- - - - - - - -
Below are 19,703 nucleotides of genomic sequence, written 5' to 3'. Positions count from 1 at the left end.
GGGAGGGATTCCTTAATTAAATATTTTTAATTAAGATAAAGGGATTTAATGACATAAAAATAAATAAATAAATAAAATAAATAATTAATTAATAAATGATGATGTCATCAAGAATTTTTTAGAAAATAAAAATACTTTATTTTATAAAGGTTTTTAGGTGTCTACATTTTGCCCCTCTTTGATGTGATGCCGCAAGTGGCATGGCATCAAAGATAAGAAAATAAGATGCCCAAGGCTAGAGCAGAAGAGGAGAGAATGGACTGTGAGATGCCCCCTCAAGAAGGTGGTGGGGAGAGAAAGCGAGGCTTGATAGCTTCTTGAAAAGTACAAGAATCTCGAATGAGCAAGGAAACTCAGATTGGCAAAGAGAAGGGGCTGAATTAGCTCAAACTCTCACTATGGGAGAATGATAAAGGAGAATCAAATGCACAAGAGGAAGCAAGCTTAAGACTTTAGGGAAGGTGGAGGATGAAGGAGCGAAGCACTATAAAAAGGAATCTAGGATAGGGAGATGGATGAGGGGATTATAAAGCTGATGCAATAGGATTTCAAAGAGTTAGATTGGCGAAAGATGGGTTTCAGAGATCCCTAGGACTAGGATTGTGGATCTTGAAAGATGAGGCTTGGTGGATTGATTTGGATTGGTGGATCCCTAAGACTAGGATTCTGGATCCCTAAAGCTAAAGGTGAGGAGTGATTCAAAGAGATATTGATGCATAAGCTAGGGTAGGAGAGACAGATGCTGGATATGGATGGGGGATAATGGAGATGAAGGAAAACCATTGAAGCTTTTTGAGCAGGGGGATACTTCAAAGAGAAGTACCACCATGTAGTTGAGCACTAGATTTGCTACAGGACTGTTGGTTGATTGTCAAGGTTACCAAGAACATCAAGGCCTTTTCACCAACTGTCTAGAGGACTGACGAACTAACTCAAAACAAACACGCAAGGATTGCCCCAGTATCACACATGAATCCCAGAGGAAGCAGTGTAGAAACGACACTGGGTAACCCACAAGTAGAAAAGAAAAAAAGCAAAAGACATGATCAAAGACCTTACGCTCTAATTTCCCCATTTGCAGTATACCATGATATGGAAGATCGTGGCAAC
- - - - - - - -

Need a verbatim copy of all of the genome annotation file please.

Below are 19,703 nucleotides of genomic sequence, written 5' to 3'. Positions count from 1 at the left end.
GGGAGGGATTCCTTAATTAAATATTTTTAATTAAGATAAAGGGATTTAATGACATAAAAATAAATAAATAAATAAAATAAATAATTAATTAATAAATGATGATGTCATCAAGAATTTTTTAGAAAATAAAAATACTTTATTTTATAAAGGTTTTTAGGTGTCTACATTTTGCCCCTCTTTGATGTGATGCCGCAAGTGGCATGGCATCAAAGATAAGAAAATAAGATGCCCAAGGCTAGAGCAGAAGAGGAGAGAATGGACTGTGAGATGCCCCCTCAAGAAGGTGGTGGGGAGAGAAAGCGAGGCTTGATAGCTTCTTGAAAAGTACAAGAATCTCGAATGAGCAAGGAAACTCAGATTGGCAAAGAGAAGGGGCTGAATTAGCTCAAACTCTCACTATGGGAGAATGATAAAGGAGAATCAAATGCACAAGAGGAAGCAAGCTTAAGACTTTAGGGAAGGTGGAGGATGAAGGAGCGAAGCACTATAAAAAGGAATCTAGGATAGGGAGATGGATGAGGGGATTATAAAGCTGATGCAATAGGATTTCAAAGAGTTAGATTGGCGAAAGATGGGTTTCAGAGATCCCTAGGACTAGGATTGTGGATCTTGAAAGATGAGGCTTGGTGGATTGATTTGGATTGGTGGATCCCTAAGACTAGGATTCTGGATCCCTAAAGCTAAAGGTGAGGAGTGATTCAAAGAGATATTGATGCATAAGCTAGGGTAGGAGAGACAGATGCTGGATATGGATGGGGGATAATGGAGATGAAGGAAAACCATTGAAGCTTTTTGAGCAGGGGGATACTTCAAAGAGAAGTACCACCATGTAGTTGAGCACTAGATTTGCTACAGGACTGTTGGTTGATTGTCAAGGTTACCAAGAACATCAAGGCCTTTTCACCAACTGTCTAGAGGACTGACGAACTAACTCAAAACAAACACGCAAGGATTGCCCCAGTATCACACATGAATCCCAGAGGAAGCAGTGTAGAAACGACACTGGGTAACCCACAAGTAGAAAAGAAAAAAAGCAAAAGACATGATCAAAGACCTTACGCTCTAATTTCCCCATTTGCAGTATACCATGATATGGAAGATCGTGGCAAC